OMI MISSION OF SAHARA
Originally published on nosotrosomi.blogspot.com
- written by Monsignor Mario León OMI (Apostolic Prefect of Western Sahara)
These have not been easy times even for the Christian family in Dakhla, formerly Villacisneros, where we Missionary Oblates have a mission. I say “even” because no doubt many can say the same thing. Here in Dakhla, our parishioners have certainly lived through difficult times… as if it were a long “Passion”. Here too, the economic crisis has hit hard, with the closure of hotels, restaurants, factories and fish processing plants… Our parishioners – our brothers and sisters in Christ – are migrants, who have come to work, to save money and to leave… if possible for the Canary Islands. With the increase in the number of COVID19 cases, the economy has suffered terribly, and the first to be hit has been the weakest link: the poorest of the poor, the migrants.
Last year for Easter, we Oblates were unable to be present with them. We were confined to Laayoune, 535 km away. We suffered because we could not be with them. And they certainly suffered for not being able to meet and celebrate their faith with us in church. In Dakhla, Christians live as one family. Once again, many may say… “but so are we”. Of course, and praise the Lord! But here in Dakhla, our brothers and sisters are alone. Their families are thousands of kilometres away. They live “overcrowded” in their houses, with hardly any privacy, three, four… seven in the same room… It’s terrible… not feeling “at home” where you live! However, they feel at home in the church. Isn’t it so wonderful? That is one of our purposes: that they feel the church (building) as their home and the church (community) as their family.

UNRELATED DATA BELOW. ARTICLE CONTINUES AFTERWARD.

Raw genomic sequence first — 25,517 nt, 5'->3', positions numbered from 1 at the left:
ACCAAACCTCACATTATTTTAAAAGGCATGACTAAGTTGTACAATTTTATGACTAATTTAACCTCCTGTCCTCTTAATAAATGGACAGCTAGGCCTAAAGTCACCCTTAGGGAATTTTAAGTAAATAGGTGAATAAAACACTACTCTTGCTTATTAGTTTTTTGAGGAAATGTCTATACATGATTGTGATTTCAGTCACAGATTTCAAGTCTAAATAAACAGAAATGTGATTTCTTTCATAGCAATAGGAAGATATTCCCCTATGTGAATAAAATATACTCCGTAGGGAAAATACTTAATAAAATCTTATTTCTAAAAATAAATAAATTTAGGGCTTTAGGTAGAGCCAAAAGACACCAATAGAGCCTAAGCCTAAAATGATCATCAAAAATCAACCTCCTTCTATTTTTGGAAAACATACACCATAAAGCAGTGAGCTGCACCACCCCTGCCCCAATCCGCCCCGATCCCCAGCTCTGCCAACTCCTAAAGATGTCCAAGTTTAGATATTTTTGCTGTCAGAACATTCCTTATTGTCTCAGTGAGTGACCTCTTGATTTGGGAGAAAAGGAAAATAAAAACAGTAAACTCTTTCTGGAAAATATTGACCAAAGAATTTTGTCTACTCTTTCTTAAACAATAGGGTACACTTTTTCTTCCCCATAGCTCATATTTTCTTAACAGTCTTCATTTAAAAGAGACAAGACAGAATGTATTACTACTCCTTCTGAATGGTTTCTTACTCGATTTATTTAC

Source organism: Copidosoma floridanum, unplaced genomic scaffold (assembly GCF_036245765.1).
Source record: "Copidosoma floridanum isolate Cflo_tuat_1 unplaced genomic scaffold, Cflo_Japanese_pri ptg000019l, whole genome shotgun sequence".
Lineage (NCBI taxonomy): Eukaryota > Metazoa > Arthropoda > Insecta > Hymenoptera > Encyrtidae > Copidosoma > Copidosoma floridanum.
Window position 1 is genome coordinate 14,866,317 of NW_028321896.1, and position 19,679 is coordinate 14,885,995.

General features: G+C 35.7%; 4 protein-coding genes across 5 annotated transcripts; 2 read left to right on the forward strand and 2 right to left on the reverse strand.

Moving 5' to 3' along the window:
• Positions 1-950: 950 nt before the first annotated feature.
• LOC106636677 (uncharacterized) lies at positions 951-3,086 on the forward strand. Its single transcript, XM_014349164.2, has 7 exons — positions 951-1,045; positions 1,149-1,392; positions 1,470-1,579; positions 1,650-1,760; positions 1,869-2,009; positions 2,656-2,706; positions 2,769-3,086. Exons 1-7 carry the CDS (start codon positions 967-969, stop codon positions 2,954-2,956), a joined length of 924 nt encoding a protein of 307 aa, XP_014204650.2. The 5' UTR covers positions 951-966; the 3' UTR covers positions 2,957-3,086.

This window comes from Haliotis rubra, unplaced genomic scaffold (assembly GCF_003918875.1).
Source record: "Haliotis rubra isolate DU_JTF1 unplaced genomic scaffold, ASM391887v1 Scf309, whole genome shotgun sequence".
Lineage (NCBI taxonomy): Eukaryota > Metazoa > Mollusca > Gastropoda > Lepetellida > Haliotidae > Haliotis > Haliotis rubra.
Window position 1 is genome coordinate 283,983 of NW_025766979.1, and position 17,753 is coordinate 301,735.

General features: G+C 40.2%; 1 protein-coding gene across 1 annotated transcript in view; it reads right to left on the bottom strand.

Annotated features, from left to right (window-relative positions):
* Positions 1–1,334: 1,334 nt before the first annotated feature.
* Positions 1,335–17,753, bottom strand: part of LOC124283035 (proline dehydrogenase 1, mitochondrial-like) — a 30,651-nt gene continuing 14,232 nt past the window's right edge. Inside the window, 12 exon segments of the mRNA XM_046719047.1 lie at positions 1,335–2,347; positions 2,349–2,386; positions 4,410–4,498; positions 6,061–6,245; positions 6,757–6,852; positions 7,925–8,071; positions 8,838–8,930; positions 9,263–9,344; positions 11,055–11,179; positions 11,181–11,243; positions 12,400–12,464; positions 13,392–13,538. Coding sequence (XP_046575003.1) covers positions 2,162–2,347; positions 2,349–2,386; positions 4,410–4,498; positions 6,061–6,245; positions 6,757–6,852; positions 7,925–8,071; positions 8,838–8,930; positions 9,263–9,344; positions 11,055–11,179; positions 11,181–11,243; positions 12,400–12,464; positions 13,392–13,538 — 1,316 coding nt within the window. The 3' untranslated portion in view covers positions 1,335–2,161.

So, the months of confinement have been for them a time of real and hard isolation. On the one hand, they were without work… and as they live from day to day, a day without work is a day without money… how to pay the “rent” for their part of the room, food, etc.? At the beginning they were forbidden to go out in the street… impossible! How long can you keep 15-20 people within just 60 square meters? Even praying is difficult for them… how do you find calm and silence in the midst of so much noise? We tried to make up for the distances and the “absence” like everyone else… with our prayer, our messages of encouragement and hope.
This year, thanks be to God, we have been able to be present. It is true that there is still a confinement from 9 p.m. onwards (on Holy Wednesday, it was brought forward to 20:00 because of the appearance of the dreaded “UK variant” of COVID-19) and we still have the usual restrictions on capacity, distancing, the use of gels and masks… but we have been able to celebrate Holy Week! Moreover, the family has grown!
In a “pastoral juggling act” we try to offer formation and preparation for the sacraments of Christian initiation for some of our parishioners who ask us to do so.
Normally this would take 2-3 years. But here we try to do it in less than a year, since only few of our parishioners remain in Dakhla for more than a year. And this Easter Sunday the Lord has given us two new sisters: Juliette, the younger of the two, was baptised, confirmed and given her first holy communion. Petula, baptised in an evangelical church, was admitted to full communion in the Catholic Church and then she received confirmation and her first communion. A gift of the Spirit! The family is growing!
The joy was indescribable. They could hardly stand still in their places… they needed to sing, to celebrate, to pray, to praise… the “rigidity” of the measures imposed by the COVID19 did not please any of us… even though we bore it with patience and joy. But from time to time, like the cork that pops out of the bottle of wine, our joy simply overflows…
Amen! Hallelujah! Today we have experienced a great joy, this is the day the Lord has made! Let it be our joy and our gladness! No, one can never confine the Holy Spirit, not even in times of pandemic.